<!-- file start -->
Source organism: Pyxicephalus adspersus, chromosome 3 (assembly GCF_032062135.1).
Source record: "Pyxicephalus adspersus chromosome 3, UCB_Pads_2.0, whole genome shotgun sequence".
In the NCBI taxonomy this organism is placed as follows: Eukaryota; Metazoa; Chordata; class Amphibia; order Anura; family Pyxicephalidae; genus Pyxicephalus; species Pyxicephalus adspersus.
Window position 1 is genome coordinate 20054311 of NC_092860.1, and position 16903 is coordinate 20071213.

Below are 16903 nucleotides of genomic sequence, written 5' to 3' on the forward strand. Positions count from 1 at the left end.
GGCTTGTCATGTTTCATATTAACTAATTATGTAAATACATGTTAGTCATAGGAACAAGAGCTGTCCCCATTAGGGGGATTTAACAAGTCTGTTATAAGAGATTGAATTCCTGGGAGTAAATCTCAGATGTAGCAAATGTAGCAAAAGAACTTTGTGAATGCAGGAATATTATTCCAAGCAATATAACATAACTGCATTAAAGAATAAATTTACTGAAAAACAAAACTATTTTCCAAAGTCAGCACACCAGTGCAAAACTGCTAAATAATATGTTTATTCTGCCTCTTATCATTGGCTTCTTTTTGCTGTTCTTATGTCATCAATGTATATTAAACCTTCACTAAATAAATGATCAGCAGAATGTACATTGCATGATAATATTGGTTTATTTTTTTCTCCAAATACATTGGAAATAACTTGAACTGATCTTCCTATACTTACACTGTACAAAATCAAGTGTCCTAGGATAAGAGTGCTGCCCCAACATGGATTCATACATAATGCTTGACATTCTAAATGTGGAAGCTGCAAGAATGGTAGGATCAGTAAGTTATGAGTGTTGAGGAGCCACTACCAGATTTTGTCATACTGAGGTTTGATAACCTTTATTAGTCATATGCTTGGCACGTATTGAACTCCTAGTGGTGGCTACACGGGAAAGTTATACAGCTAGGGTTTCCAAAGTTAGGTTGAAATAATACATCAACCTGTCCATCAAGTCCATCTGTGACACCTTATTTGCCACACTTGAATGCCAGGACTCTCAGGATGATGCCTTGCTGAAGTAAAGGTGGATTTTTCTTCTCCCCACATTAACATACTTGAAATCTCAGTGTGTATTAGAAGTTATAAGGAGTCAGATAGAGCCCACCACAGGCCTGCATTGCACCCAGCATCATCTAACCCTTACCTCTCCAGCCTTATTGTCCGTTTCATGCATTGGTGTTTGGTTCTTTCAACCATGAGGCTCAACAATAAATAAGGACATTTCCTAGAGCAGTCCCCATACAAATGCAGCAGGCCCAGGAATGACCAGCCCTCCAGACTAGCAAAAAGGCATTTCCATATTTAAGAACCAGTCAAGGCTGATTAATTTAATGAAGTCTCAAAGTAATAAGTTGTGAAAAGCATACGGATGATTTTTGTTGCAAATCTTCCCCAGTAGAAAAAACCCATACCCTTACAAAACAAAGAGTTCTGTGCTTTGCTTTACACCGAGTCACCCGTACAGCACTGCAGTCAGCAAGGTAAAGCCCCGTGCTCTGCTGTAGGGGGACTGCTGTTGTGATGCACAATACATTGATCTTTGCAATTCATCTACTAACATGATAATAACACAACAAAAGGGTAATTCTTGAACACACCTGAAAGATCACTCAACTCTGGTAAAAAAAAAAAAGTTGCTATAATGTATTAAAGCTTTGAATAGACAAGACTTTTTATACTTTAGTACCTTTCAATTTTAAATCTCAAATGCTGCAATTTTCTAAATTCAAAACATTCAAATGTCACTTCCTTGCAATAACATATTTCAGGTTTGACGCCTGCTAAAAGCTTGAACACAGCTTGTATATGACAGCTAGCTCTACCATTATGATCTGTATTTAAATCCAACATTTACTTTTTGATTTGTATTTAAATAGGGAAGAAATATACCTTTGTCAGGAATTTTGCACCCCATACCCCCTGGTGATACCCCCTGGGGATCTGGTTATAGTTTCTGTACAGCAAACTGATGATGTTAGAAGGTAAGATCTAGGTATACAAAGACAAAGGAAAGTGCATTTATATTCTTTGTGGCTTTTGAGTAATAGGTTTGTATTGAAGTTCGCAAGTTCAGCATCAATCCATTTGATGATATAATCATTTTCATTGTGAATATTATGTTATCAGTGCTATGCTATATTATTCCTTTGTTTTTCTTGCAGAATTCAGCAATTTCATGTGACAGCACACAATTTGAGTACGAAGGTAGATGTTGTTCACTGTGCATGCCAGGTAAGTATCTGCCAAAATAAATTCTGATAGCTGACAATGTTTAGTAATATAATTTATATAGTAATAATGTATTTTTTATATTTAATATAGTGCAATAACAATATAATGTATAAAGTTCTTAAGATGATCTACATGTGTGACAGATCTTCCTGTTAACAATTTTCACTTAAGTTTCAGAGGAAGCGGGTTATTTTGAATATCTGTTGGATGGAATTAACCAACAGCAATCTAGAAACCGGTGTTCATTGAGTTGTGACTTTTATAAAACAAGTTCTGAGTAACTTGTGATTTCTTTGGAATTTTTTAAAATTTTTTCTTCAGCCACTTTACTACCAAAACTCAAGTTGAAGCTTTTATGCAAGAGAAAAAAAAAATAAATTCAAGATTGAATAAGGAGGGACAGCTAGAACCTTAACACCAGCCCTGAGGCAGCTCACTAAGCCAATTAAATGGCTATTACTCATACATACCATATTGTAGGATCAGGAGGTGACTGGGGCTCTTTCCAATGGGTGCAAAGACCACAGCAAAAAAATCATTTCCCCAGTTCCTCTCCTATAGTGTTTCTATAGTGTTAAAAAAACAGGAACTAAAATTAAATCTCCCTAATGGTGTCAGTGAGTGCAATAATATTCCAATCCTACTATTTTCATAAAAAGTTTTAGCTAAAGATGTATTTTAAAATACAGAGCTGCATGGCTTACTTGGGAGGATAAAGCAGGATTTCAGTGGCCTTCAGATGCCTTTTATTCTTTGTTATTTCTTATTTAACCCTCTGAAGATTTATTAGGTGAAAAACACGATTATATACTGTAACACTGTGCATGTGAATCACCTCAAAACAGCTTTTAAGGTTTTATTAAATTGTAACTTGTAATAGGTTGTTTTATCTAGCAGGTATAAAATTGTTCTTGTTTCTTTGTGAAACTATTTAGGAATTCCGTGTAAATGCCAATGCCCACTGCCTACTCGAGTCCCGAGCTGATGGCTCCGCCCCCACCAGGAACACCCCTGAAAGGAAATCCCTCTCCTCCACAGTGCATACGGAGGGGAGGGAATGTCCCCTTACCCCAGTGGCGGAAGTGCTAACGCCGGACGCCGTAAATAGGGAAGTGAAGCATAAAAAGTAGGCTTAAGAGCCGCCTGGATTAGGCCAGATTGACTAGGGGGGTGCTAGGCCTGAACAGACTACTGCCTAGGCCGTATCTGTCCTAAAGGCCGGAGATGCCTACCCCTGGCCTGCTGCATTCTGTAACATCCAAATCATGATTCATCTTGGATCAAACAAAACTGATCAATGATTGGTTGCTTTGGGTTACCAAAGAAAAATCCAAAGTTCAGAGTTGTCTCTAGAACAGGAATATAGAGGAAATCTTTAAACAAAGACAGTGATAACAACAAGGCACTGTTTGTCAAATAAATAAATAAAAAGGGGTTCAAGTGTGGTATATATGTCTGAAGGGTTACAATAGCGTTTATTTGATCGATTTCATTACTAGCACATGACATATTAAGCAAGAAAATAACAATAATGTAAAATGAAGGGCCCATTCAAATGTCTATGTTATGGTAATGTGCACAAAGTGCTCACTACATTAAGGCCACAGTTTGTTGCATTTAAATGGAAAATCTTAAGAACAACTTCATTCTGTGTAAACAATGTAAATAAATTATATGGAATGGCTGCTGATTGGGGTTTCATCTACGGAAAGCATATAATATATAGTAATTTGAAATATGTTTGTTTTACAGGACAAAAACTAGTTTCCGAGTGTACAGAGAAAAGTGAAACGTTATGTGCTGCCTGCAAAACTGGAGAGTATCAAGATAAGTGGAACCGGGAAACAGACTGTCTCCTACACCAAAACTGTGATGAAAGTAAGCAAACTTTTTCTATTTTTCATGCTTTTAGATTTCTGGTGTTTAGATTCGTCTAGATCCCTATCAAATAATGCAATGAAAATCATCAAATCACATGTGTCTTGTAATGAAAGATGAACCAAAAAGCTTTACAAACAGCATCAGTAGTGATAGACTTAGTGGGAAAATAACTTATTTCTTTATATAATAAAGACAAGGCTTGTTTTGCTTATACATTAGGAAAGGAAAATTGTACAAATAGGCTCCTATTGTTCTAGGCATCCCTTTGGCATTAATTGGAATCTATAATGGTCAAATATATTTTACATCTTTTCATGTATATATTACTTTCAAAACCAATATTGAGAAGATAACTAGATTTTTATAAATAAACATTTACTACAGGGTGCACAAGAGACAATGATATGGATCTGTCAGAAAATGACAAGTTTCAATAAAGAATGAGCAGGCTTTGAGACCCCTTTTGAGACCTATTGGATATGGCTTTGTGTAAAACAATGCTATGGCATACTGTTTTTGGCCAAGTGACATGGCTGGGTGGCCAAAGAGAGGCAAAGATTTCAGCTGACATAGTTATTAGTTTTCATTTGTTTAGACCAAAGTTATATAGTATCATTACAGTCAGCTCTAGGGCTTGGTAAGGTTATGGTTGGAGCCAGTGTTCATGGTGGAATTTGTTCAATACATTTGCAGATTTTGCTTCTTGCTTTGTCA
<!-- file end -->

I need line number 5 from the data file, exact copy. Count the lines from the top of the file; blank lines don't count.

Below are 16903 nucleotides of genomic sequence, written 5' to 3' on the forward strand. Positions count from 1 at the left end.